The title of the article next to an illustration of three people with their hands together, representing the idea of donor stewardship.

Donor Stewardship: How to Retain Support Effectively

According to OneCause’s Fundraising Outlook Report, the percentage of organizations that identify donor retention as a critical priority has decreased from 57% to 51%. While it’s concerning that fewer nonprofits are trying to reduce costs and form lasting relationships by focusing on donor retention, this insight reveals an opportunity to get ahead and stand out from other organizations vying for attention in your sector.

While the average donor retention rate hovers around 40%, there are strategies your organization can implement to increase this number and secure more long-term support. The top way to keep donors coming back is to create a donor stewardship plan.

We’ll help you dive into donor stewardship by reviewing the following topics:

With a better understanding of donor stewardship and a dedicated plan, you can make stewardship an ongoing, iterative process at your organization and consistently build enduring donor relationships.Download our free matching gifts guide to learn more about this donor stewardship strategy.

What is donor stewardship?

Donor stewardship is the process of extending a relationship beyond the donor’s gift. The ultimate goal of donor stewardship is to encourage them to give again by building a deeper connection with them. Developing that sense of loyalty will make your fundraising efforts more seamless in the future because you’ll have a strong supporter base to tap into.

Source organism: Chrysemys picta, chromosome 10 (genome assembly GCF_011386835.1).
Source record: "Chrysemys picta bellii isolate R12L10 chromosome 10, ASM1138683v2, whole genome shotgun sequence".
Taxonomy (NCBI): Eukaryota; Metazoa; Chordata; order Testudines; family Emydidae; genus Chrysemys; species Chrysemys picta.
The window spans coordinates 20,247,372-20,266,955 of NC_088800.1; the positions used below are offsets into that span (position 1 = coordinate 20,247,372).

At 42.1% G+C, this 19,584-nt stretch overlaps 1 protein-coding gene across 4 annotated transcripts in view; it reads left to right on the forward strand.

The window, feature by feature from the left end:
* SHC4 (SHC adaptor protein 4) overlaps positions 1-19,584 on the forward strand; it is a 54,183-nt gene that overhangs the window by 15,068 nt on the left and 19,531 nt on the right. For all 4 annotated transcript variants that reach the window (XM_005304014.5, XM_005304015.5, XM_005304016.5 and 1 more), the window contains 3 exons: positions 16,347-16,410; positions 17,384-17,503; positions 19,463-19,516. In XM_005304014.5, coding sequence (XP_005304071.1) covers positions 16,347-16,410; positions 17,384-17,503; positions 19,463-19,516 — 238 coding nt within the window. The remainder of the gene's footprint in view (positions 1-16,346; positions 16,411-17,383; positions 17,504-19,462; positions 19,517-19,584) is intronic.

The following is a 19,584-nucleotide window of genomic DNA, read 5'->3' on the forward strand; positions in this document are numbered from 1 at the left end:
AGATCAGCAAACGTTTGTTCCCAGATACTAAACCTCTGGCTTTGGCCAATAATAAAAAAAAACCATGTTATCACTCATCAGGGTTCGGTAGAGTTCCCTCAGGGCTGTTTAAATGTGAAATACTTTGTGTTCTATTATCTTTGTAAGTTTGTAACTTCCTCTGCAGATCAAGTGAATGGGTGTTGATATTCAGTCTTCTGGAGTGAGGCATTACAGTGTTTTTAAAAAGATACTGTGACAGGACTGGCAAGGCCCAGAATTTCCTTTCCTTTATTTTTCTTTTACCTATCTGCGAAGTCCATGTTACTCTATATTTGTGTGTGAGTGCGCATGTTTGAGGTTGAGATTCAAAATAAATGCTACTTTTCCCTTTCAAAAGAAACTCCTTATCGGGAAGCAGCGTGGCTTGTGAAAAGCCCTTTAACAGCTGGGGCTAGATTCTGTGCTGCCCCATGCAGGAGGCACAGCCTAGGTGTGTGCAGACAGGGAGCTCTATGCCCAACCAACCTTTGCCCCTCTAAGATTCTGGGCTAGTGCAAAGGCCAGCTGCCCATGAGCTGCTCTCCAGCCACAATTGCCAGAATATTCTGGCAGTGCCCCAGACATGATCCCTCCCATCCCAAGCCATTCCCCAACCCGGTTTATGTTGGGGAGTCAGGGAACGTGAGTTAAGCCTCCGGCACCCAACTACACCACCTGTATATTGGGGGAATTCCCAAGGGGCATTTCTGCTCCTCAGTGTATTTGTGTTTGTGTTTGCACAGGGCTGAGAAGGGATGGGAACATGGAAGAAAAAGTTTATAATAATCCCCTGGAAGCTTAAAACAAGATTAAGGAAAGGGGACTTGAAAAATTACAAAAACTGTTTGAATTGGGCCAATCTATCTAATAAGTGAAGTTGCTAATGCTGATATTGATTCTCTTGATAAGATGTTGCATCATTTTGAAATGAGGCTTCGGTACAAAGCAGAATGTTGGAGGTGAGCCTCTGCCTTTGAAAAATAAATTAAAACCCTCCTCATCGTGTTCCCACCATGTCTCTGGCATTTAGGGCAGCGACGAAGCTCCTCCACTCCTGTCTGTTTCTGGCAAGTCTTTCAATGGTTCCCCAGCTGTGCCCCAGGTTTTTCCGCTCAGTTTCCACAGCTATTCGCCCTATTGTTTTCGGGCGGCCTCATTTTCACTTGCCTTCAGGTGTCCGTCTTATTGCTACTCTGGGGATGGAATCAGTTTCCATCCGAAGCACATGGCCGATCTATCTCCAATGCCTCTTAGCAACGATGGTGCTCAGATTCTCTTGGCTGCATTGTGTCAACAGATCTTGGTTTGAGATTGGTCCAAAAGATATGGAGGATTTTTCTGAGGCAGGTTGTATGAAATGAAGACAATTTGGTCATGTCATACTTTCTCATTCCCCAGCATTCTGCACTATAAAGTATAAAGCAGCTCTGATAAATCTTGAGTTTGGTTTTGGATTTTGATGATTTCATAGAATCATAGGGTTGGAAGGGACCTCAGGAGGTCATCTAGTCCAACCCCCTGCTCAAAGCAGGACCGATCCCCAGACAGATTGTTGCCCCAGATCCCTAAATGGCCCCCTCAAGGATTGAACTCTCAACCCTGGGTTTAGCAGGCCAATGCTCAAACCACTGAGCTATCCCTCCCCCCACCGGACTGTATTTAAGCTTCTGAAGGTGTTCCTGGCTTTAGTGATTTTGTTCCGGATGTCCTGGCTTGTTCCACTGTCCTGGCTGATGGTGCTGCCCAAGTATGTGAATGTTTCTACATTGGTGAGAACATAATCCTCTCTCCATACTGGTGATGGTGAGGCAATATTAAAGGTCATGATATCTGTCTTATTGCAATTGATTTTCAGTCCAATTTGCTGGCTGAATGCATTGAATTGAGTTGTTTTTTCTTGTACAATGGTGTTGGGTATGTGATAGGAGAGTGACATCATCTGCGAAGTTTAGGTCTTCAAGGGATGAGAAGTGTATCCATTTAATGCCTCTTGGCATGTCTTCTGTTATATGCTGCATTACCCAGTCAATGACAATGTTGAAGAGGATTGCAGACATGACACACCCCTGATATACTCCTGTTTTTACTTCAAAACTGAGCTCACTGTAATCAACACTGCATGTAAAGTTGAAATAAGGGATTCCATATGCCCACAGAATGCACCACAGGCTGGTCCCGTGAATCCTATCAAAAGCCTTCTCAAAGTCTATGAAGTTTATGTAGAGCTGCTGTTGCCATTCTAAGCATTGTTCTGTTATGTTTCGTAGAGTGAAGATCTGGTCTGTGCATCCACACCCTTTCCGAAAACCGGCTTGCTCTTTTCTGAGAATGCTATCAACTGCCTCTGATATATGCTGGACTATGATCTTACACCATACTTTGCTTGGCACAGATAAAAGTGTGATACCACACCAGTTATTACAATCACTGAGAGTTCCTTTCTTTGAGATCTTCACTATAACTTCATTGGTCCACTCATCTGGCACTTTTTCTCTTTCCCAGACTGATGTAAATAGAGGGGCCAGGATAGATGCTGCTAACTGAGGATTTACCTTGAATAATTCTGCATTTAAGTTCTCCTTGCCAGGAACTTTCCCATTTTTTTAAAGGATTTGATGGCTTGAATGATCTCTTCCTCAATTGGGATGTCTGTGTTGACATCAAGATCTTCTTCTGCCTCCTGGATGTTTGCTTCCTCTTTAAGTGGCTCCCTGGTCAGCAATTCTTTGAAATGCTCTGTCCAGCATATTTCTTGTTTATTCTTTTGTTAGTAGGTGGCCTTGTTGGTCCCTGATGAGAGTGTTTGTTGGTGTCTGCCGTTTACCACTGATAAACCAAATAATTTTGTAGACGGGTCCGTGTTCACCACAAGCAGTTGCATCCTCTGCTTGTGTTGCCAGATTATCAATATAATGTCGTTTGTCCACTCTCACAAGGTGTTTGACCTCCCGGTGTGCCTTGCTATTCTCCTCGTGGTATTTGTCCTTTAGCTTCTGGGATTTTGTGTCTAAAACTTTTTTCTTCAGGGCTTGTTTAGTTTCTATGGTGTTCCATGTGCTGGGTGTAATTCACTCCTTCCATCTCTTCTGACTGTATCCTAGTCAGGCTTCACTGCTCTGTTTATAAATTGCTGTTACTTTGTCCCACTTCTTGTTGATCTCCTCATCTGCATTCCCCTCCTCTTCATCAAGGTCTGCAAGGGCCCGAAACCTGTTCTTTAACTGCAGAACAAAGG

For stewardship to be effective, nonprofits must form mutually beneficial relationships with their donors. While nonprofits receive financial support, donors get to feel good about the impact they’ve made and join a community of people passionate about your cause. To create these relationships, nonprofits implement stewardship strategies that keep donors updated on the impact of their gifts and provide them with additional engagement opportunities.

What is the relationship between donor stewardship and retention?

Donor retention is a measure of how many donors come back to contribute to your organization after their initial gift. You can calculate your donor retention rate by dividing the number of donors who gave again this year by the number of donors who contributed last year, then multiplying that number by 100.